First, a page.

As part of the localization process, we deal with many files with extensions that are different from the traditional .doc or .docx, but why is it important to know what they mean?
This time, let’s focus on HTML and XML files. Understanding how they are created and used can be of help in situations where you do not have enough context or are uncertain about a phrase or sentence you are localizing (e.g., whether it is a title, a header or a button).
Let’s take for instance the localization of a website. In that case we are going to work with an HTML file. But, what does HTML mean? It stands for “Hypertext Markup Language”.
“Hypertext” refers to a word, phrase or image that you can click on to jump to a new document or a new section within the current document that the HTML page may contain. They are also known as internal links. As for “Markup Language”, it refers to the way tags are used to define the layout and elements within the webpage.
In HTML, any command that is enclosed by “<” and “>” characters, or by “&” and “;” characters is considered a tag. There is a predefined set of them that you can find here. For example:
This set of tags allows us to infer that the phrase “Herramientas para desarrolladores” makes up a paragraph in the webpage (<p>), that it is in bold and therefore considered highly relevant (<strong>) and that it is followed by a line break (<br />) before the end of the paragraph. So there is an extra empty line after this sentence. If this was a title, we would have seen <h1></h1> as tags. An interesting fact is that a webpage might have up to 6 different title levels, ranging from <h1> up to <h6>.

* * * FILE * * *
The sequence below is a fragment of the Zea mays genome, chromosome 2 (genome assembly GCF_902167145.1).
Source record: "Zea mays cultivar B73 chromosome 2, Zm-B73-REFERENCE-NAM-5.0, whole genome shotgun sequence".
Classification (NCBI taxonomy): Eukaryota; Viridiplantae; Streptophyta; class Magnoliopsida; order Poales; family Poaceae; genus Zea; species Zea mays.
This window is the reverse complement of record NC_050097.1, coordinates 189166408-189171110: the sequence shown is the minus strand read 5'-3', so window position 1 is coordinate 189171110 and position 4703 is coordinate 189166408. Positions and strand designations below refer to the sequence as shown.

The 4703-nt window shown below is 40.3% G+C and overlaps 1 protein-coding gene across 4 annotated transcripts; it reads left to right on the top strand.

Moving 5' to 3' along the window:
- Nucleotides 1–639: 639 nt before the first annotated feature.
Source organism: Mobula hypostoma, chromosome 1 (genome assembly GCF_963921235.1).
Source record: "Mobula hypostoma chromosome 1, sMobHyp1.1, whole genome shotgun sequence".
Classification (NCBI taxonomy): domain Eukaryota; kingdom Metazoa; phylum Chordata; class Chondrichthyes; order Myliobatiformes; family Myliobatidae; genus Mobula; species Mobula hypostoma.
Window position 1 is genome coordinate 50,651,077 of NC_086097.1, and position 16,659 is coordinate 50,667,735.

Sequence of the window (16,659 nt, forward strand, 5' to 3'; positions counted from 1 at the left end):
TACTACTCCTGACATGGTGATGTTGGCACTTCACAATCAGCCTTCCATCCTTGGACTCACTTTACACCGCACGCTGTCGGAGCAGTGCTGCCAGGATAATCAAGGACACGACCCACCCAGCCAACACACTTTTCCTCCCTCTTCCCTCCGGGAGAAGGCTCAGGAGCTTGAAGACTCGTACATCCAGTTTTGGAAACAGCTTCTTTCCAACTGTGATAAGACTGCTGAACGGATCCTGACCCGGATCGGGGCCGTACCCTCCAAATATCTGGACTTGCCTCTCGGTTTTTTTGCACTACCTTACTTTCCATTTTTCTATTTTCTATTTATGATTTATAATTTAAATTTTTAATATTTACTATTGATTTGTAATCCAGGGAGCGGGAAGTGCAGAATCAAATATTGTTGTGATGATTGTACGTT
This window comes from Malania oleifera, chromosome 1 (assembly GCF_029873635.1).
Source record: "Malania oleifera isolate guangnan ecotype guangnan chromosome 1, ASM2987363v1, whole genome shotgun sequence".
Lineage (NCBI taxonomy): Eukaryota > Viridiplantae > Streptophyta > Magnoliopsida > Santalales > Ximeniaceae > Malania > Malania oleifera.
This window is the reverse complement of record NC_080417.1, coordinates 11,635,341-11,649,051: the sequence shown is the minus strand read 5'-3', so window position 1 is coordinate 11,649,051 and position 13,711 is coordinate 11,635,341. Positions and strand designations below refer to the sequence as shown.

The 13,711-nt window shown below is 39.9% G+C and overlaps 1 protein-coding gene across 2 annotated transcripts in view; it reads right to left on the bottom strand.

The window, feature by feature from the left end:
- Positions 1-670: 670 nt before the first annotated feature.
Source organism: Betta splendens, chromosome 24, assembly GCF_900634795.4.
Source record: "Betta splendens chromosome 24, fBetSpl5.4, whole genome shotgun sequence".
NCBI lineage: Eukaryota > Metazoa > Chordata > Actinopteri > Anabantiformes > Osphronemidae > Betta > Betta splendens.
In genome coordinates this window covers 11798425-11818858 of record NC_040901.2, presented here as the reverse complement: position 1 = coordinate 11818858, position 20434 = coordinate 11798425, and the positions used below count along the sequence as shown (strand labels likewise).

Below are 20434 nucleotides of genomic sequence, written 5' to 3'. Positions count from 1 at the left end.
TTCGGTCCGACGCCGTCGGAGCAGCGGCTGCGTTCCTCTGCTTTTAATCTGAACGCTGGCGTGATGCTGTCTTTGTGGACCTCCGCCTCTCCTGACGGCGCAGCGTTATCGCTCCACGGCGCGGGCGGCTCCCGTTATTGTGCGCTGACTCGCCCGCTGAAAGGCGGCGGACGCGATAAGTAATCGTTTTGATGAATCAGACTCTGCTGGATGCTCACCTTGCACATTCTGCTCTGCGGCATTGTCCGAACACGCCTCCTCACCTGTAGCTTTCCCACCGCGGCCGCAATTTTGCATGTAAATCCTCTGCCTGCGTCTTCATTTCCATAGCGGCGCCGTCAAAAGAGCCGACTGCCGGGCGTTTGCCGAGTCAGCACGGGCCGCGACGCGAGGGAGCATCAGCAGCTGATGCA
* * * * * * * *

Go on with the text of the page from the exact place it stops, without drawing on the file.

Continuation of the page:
Now let’s see what XML means. XML stands for “Extensible Markup Language” and is very similar to HTML. One of the main differences is that tags are not predefined, meaning that they are “invented” by the author of the document. So <br> and <p> can perform different functions in an XML file.
Another difference is that whereas HTML was designed to display data focusing on how data looks, XML was designed to carry data focusing on the data itself. XML files facilitate exchanging data between incompatible systems and also allow you to expand or upgrade to new operating systems, applications or browsers without losing data. That is why the format is called “Extensible”.
We hope this little insight will help you the next time you are localizing a website or software and you have HTML or XML files as reference. Use a standard text editor or browser to read them and remember: code in these files is readable and it can be your ally when it comes to clarifying context.